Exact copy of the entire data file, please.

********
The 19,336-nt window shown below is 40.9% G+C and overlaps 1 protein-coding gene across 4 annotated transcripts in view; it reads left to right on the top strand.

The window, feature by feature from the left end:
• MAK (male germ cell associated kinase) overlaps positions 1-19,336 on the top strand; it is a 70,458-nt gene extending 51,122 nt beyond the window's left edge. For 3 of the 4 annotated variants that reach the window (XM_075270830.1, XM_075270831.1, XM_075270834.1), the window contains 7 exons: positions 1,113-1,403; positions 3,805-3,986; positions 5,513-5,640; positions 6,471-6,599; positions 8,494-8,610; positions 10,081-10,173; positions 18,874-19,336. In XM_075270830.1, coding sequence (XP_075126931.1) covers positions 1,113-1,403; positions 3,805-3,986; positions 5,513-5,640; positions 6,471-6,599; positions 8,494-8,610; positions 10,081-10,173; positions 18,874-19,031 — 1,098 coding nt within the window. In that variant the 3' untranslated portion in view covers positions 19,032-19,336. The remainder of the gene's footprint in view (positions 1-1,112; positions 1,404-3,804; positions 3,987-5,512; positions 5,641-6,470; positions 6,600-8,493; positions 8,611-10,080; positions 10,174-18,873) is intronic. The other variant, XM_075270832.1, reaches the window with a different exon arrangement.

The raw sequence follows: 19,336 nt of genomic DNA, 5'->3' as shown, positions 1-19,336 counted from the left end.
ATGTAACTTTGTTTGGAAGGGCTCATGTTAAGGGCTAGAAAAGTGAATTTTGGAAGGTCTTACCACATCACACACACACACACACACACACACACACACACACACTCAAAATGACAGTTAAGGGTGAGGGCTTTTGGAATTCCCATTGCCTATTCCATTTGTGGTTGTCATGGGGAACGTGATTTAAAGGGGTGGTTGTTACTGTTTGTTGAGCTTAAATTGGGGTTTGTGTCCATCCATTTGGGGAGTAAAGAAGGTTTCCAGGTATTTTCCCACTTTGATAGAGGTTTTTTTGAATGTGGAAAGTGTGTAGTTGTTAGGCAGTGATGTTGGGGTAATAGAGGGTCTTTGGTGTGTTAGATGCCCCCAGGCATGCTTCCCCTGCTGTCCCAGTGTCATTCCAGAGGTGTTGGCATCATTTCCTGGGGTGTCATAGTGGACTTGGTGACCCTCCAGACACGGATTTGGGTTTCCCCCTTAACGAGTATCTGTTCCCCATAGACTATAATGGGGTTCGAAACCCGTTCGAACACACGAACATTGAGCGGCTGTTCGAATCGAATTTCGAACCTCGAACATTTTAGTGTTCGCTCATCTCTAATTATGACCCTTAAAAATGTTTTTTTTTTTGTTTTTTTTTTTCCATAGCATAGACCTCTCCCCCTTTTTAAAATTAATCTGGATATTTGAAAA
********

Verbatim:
The 19,336-nt window shown below is 40.9% G+C and overlaps 1 protein-coding gene across 4 annotated transcripts in view; it reads left to right on the top strand.

The window, feature by feature from the left end:
• MAK (male germ cell associated kinase) overlaps positions 1-19,336 on the top strand; it is a 70,458-nt gene extending 51,122 nt beyond the window's left edge. For 3 of the 4 annotated variants that reach the window (XM_075270830.1, XM_075270831.1, XM_075270834.1), the window contains 7 exons: positions 1,113-1,403; positions 3,805-3,986; positions 5,513-5,640; positions 6,471-6,599; positions 8,494-8,610; positions 10,081-10,173; positions 18,874-19,336. In XM_075270830.1, coding sequence (XP_075126931.1) covers positions 1,113-1,403; positions 3,805-3,986; positions 5,513-5,640; positions 6,471-6,599; positions 8,494-8,610; positions 10,081-10,173; positions 18,874-19,031 — 1,098 coding nt within the window. In that variant the 3' untranslated portion in view covers positions 19,032-19,336. The remainder of the gene's footprint in view (positions 1-1,112; positions 1,404-3,804; positions 3,987-5,512; positions 5,641-6,470; positions 6,600-8,493; positions 8,611-10,080; positions 10,174-18,873) is intronic. The other variant, XM_075270832.1, reaches the window with a different exon arrangement.

The raw sequence follows: 19,336 nt of genomic DNA, 5'->3' as shown, positions 1-19,336 counted from the left end.
ATGTAACTTTGTTTGGAAGGGCTCATGTTAAGGGCTAGAAAAGTGAATTTTGGAAGGTCTTACCACATCACACACACACACACACACACACACACACACACACACTCAAAATGACAGTTAAGGGTGAGGGCTTTTGGAATTCCCATTGCCTATTCCATTTGTGGTTGTCATGGGGAACGTGATTTAAAGGGGTGGTTGTTACTGTTTGTTGAGCTTAAATTGGGGTTTGTGTCCATCCATTTGGGGAGTAAAGAAGGTTTCCAGGTATTTTCCCACTTTGATAGAGGTTTTTTTGAATGTGGAAAGTGTGTAGTTGTTAGGCAGTGATGTTGGGGTAATAGAGGGTCTTTGGTGTGTTAGATGCCCCCAGGCATGCTTCCCCTGCTGTCCCAGTGTCATTCCAGAGGTGTTGGCATCATTTCCTGGGGTGTCATAGTGGACTTGGTGACCCTCCAGACACGGATTTGGGTTTCCCCCTTAACGAGTATCTGTTCCCCATAGACTATAATGGGGTTCGAAACCCGTTCGAACACACGAACATTGAGCGGCTGTTCGAATCGAATTTCGAACCTCGAACATTTTAGTGTTCGCTCATCTCTAATTATGACCCTTAAAAATGTTTTTTTTTTTGTTTTTTTTTTTCCATAGCATAGACCTCTCCCCCTTTTTAAAATTAATCTGGATATTTGAAAA